V, D and J GenesVariable, Joining and Diversity Genes that are mixed and matched to make the vast diversity of antibodies and T-Cell receptors.
Memory CellA type of B Cell that persists after an antigen has been eliminated and then is able to respond if that antigen reappears. This is the mechanism by which immunity to a disease occurs.
LysozymeA molecule present in saliva that binds to and destroys bacteria.
Adaptive Immune ResponseParts of the immune system that adapt to new antigens. This occurs by generating a vast diversity of different B Cells and T Cells and then clonal expansion of those which react against the antigen.
Non-adaptive Immune systemParts of the immune system that don’t change in response to an antigen such as macrophages, lysozyme and natural killer cells.
InflammationIncrease in redness, swelling and temperature caused by the entry of white blood cells (leukocytes) into a site of infection or irritation. White blood cells are attracted by cytokines.
Passive ImmunityImmunity passed from mother to baby by IgA antibodies present in milk. The immune system of newborn babies is still undeveloped.
SpleenImportant immune system organ. It is near the liver and contains both B Cells and T Cells. It expands in infected individuals.
Immune System OrgansThymus, Spleen, Lymph Nodes. Bone Marrow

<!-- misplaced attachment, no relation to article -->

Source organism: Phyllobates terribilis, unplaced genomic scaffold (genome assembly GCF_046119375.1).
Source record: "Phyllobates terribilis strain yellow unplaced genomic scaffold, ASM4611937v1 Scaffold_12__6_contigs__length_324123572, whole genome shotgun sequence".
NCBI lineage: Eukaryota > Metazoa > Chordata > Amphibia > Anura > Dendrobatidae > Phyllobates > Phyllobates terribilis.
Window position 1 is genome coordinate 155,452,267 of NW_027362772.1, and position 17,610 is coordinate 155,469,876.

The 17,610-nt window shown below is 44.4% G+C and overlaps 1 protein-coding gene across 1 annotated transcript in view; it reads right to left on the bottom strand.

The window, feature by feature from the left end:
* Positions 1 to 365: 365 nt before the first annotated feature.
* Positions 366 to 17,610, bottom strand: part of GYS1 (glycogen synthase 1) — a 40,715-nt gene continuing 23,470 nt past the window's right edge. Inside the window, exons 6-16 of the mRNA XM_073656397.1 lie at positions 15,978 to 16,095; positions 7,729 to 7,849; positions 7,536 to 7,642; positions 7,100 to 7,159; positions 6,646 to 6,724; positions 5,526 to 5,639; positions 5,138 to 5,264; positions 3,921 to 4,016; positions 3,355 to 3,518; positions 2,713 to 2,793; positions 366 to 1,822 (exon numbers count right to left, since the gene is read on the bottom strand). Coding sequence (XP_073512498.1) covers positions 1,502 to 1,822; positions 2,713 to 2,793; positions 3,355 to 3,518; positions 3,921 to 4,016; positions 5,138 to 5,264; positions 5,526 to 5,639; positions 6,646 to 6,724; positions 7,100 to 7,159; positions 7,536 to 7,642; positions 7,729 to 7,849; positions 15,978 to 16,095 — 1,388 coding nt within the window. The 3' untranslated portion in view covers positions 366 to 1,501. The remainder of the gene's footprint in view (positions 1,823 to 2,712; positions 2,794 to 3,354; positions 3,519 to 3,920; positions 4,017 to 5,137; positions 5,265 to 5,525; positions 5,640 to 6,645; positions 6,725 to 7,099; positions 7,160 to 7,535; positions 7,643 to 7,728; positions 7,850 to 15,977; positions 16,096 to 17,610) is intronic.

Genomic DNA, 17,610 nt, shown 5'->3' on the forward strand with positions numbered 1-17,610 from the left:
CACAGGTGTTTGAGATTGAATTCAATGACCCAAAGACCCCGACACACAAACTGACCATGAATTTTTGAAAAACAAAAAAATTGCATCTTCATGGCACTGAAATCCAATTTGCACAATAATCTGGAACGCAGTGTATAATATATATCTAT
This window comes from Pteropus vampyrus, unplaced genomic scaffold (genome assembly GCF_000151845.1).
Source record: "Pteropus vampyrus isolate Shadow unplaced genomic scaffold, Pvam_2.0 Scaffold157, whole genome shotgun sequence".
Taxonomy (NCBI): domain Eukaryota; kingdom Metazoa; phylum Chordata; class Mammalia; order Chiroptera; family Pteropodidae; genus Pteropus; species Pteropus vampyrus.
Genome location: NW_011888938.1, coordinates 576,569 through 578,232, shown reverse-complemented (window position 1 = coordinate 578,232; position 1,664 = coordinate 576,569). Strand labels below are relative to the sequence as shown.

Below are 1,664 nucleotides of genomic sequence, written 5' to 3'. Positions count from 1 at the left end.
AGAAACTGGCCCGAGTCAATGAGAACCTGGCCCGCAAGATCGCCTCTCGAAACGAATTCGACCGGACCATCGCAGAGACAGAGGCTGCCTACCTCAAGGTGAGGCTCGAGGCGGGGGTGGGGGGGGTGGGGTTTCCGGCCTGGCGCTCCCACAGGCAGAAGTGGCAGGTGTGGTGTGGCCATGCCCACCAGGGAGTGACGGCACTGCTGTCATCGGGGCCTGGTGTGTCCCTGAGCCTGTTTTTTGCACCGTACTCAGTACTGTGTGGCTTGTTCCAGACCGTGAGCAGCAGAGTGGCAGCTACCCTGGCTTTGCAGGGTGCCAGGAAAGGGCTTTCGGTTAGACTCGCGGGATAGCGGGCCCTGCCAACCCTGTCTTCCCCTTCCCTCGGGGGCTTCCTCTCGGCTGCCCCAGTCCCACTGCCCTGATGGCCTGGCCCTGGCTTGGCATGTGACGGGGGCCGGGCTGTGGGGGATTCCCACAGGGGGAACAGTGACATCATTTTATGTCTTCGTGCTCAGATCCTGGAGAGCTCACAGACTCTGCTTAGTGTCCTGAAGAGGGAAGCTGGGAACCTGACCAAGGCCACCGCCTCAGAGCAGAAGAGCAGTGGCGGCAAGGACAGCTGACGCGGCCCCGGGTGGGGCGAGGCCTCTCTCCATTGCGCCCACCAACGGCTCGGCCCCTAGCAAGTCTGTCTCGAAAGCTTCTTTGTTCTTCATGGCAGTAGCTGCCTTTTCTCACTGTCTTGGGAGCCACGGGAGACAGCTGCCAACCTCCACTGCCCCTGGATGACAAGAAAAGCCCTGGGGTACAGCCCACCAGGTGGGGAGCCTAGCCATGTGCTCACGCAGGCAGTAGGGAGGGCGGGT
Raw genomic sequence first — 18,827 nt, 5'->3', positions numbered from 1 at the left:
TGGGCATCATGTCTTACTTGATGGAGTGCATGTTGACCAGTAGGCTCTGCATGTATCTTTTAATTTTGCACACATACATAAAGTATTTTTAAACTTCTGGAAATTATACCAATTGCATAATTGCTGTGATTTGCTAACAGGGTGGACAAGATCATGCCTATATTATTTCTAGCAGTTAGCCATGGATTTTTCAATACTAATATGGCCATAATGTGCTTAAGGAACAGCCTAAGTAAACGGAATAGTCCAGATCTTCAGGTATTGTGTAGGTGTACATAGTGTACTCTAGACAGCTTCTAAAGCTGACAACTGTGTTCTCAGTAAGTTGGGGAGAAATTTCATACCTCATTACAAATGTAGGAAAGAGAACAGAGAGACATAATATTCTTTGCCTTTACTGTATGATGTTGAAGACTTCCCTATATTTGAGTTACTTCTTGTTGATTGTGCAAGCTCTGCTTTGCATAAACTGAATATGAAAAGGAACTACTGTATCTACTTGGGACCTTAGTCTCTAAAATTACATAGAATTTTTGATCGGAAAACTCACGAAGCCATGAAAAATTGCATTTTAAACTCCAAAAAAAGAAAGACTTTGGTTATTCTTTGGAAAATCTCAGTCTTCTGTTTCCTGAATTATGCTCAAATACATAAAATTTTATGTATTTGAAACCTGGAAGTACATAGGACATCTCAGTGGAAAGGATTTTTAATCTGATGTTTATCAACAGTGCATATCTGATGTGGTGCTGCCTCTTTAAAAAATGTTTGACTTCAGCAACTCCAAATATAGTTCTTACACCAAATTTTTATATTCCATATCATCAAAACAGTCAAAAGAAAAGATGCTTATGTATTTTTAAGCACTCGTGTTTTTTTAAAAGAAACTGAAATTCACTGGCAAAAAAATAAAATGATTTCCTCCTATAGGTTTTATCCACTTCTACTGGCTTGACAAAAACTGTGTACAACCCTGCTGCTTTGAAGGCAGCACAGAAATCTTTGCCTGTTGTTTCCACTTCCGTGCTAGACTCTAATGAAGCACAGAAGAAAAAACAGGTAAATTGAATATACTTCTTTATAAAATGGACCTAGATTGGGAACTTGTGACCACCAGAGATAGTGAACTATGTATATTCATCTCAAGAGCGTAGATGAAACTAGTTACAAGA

Lymph NodesJunctions in the lymphatic system. They contain B Cells and T Cells which often contact antigens here and become activated.
Transplant RejectionTransplanted organs are rejected if they have different HLA molecules. The transplants are attacked by T Killer cells. Rejection can be suppressed by the use of Cyclosporin.
Multipotent Stem CellThe parent cell of all white blood cells (and red blood cells) including lymphocytes, macrophages, granulocytes and platelets. They are in the Bone Marrow.
Thymic SelectionElimination of self-reactive (autoimmune) T Cells in the thymus. Failure of this process may result in autoimmune disease.
Multiple SclerosisAn autoimmune disease where the immune system attacks the nervous system.
Type I DiabetesAn autoimmune disease where the immune system attacks insulin producing cells in the Pancreas.
Rheumatoid ArthritisAn autoimmune disease where the immune system attacks joints.
Systemic Lupus Erythematosis (SLE)An autoimmune disease where the immune system attacks red blood cells and DNA.
EpitopeThe place on an antigen where an antibody or T-Cell receptor attaches.
CytokinesChemicals which activate (or suppress) parts of the immune system such as Interleukin-4 and Gamma Interferon, also called leukokines.
LeukokinesChemicals made by white blood cells (leukocytes) which activate (or suppress) parts of the immune system such as Interleukin-4 and Gamma Interferon, also called cytokines
AIDSAcquired Immune Deficiency Syndrome is caused by the Human Immunodeficiency Virus (HIV). HIV destroys T Helper Cells causes immunosuppression and vulnerability to other diseases.
SCIDPatients who have defects in both B Cells and T Cells have Severe Combined Immunodeficiency disease. They are immunosuppressed and cannot fight other diseases.
MouseAn animal used in many immunology experiments. The mouse immune system has many similarities to the human immune system.


Erik Wilson